Posts

Chronicles #1: Transparent Universe

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2021 is the 20th year of my venturing out from playing in bands into playing and recording solo percussion music. In this blog I plan to take a look back over the many recordings I’ve made in the past 20 years. This will not be in chronological order—I’ll just pick albums out by what I feel like investigating.  First up is a release from exactly 10 years ago on April 13, 2011:  Transparent Universe . (You can download or stream the tracks here ) Ensemble vs Solo All of my previous albums had been solo recordings in the truest sense: the music was all recorded live to 2-track with no overdubs. Essentially, I wanted to capture the sound and feeling of me playing a live concert (and also have the ability to recreate the same music on stage). So all songs were written and well rehearsed before entering the studio, where time is money. I always made sure to have a well formed game plan and generally stuck with it. This allowed me to get my previous studio albums each recorded in one ses

Further Adventures in 432Hz and Other Tunings

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 I just read another Facebook thread on  the ‘432Hz’ tuning idea. This is actually something I’ve spent a lot of time and research investigating, because I find this whole idea of a ‘fixed tuning’ fascinating. I think too many people make a big deal out of tunings in the West, like it's some sort of academic thing filled with hidden meanings, or there's some sort of conspiracy behind it all.  Unless you play in an orchestra or band with other musicians, or you play to written sheet music, tunings don’t really matter much. Another aspect of this is that the Western world (Europe/USA/Canada) is but a small part of the world. If you travel to other areas (Asia, India, Africa, Central & South America, Australia, Siberia, etc.), traditionally, they have no idea of an ‘A=440/etc.’ tuning. They have different tunings, different scales, different modes. (unfortunately, today we find much indigenous music ‘polluted’ by our Western musical ideas) I'm very much into Asian gong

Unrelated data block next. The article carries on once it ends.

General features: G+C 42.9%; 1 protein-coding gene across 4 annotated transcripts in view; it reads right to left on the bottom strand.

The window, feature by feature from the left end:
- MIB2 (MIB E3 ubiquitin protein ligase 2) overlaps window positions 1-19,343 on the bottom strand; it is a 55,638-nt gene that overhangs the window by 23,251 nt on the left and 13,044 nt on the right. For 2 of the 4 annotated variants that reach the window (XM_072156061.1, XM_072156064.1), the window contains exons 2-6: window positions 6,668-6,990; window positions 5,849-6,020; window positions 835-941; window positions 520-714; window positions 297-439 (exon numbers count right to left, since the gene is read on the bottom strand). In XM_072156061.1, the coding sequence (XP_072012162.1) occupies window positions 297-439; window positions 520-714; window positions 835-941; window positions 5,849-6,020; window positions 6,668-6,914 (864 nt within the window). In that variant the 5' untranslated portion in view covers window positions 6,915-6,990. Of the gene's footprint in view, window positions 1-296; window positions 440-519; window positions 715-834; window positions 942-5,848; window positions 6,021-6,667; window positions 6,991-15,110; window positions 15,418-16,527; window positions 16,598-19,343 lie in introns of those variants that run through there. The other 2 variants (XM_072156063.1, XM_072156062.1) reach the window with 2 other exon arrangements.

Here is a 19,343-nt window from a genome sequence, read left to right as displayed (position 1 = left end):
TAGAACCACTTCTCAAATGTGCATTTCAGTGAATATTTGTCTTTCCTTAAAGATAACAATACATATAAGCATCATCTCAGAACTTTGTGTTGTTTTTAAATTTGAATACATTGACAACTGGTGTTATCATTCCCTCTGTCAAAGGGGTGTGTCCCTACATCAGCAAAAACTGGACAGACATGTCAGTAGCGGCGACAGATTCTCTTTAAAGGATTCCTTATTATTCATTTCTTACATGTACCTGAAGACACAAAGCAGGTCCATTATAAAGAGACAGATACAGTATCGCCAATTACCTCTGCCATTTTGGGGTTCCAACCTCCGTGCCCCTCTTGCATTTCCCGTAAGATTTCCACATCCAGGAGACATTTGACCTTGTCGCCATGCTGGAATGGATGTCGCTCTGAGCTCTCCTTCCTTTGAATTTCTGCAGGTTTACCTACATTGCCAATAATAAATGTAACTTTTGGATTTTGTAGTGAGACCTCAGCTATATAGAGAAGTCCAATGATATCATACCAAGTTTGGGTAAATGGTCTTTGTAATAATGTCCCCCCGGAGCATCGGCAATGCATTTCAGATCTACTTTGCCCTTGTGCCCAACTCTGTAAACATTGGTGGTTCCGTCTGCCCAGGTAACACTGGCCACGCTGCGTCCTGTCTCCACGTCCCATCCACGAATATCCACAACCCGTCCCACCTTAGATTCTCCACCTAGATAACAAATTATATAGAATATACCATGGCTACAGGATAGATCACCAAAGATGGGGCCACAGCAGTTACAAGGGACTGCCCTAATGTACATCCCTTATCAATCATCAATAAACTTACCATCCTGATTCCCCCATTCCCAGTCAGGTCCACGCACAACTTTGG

What Have You Been Doing These Past 8 Months?

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 Here we are, it's mid-November, 2020. This Covid-19 pandemic quarantine lockdown thing has been going on for 8 months now. What have you been up to? Or more specifically, “What have you been doing to improve yourself so you will be able to emerge from all this a better musician/artist?” If you've just been sitting around eating Doritos and binging on Netflix, you've wasted a rare gift, a rare opportunity. In the past, how many of us have wistfully said, “If I had the time I'd learn to _____.” Well, you've had 8 months to learn something. What have you done? If you haven't done anything to increase your knowledge and abilities, then you have totally wasted this gift of time. Some of the best advice I've been given over the years is, “Your skill set will set you apart.” I've always believed this. Yes, there is some 'luck' involved in getting ahead, especially in the arts, but 'luck' doesn't mean much if you don't have the skills t